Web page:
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Discourses and Tales of Grant-Seeking Activity

Academic Writing and Professional Expertise


Haying Feng

Grant seeking – the first step in knowledge production – has been an indispensable part of academic life, yet a challenging task for neophyte as well as veteran scholars. We are always curious about how grant winners compose their abstracts, cite previous work, present their proposed study, and negotiate with gate-keepers behind the scene. Building upon ethnographic data and a large corpus of authentic research grant proposals and grant reviews, this book intends to demystify the grant seeking activity. It is an invaluable resource for grant agencies, grant reviewers and grant writers, particularly novice grant writers and/or non-native English writers.
Discourses and Tales of Grant-Seeking Activity is however more than a resource book. It is one of the few studies that draw upon two genre theories, encompass both quantitative and qualitative research approaches, and unite an exploration of macro-level recurrences in discursive activity and micro-level examinations of individual writers’ agency, positioning, negotiation and identity construction. It enhances our understanding of the development of professional expertise in academia and thus will be of interest to researchers in the fields of academic writing, genre analysis and Language for Specific Purposes (LSP).


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CHAPTER FIVE - Averral and attribution: A Study of Niche Claimsand Citations in Them - 145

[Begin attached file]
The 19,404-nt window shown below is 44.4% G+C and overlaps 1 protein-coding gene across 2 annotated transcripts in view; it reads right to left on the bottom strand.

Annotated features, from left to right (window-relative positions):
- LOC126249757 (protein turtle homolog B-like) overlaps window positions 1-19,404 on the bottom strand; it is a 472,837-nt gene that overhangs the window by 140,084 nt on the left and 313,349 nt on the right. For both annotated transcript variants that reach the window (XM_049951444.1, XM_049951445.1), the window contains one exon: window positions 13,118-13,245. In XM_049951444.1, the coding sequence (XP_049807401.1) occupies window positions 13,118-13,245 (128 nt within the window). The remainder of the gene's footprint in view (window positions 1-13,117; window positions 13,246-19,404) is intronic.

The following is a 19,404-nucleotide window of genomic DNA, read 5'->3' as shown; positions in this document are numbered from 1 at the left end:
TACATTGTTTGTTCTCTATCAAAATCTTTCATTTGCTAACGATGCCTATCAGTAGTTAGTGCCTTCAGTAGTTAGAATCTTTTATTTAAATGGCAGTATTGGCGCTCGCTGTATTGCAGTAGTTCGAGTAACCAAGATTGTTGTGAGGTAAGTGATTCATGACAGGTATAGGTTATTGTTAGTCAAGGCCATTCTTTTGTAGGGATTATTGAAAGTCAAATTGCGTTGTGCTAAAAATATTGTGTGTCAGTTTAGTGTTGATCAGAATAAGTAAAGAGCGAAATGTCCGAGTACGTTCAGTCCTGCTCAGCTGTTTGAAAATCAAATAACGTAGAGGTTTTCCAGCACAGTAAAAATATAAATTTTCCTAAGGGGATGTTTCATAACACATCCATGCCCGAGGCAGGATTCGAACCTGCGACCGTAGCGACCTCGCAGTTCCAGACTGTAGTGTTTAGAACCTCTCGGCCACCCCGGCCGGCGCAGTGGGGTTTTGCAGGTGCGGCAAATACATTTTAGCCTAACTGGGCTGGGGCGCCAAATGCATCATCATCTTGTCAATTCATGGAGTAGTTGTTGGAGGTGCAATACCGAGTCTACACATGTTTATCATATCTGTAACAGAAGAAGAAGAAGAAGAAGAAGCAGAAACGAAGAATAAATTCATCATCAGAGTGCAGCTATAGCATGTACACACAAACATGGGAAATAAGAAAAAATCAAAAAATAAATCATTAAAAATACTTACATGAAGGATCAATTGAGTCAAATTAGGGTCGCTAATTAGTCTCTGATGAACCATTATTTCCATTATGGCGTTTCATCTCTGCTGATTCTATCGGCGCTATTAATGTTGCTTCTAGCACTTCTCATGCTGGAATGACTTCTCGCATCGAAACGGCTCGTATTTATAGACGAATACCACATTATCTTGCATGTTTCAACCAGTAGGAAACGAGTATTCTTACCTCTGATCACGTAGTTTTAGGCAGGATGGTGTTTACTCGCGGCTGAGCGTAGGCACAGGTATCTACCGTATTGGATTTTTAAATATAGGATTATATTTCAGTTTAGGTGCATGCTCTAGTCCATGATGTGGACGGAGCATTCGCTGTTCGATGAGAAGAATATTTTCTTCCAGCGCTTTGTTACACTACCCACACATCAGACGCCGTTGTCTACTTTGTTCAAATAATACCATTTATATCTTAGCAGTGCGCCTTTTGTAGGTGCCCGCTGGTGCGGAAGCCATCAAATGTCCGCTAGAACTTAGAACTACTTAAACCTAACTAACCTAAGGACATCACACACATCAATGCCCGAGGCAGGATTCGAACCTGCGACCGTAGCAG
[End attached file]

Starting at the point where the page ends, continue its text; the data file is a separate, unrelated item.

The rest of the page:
145 CHAPTER 5 Averral and Attribution: A Study of Niche Claims and Citations in Them 5.1 Introduction In Chapter 4, I developed a model of citations that forges a close link between citational formats and citational functions. In this chapter, I will use the model to take a look at the referential behavior in the move of establishing a niche. As we know, establishing a niche is the core move of Swales’ (1990) Create A Research Space (CARS) model; only by rhe- torically creating a slot in the literature can the writer justify his/her re- search and successfully negotiate his/her positioning in relation to the community. The importance of the move has been discussed not only in studies of research article introductions (e.g., Lewin et al., 2001; Samraj, 2002), but also in studies of other academic genres like research grant proposals (e.g., Connor and Mauranen, 1999; Feng and Shi, 2004). In Swales’s (1990) first discussion of the CARS model, four realiza- tions were offered of establishing a niche: counterclaiming, raising ques- tion, indicating a gap, and continuing a tradition. Lewin et al. (2001) later suggested three primary options for establishing a niche, which are de- fect, scarcity, and obscurity respectively. Defect refers to cases in which a niche is established by indicating the defects in existing research, e.g. ‘Many previous studies on [x] have not included control or comparison groups…’ Scarcity refers to the act of claiming that relevant research does not exist or is scarce, as in ‘Since...

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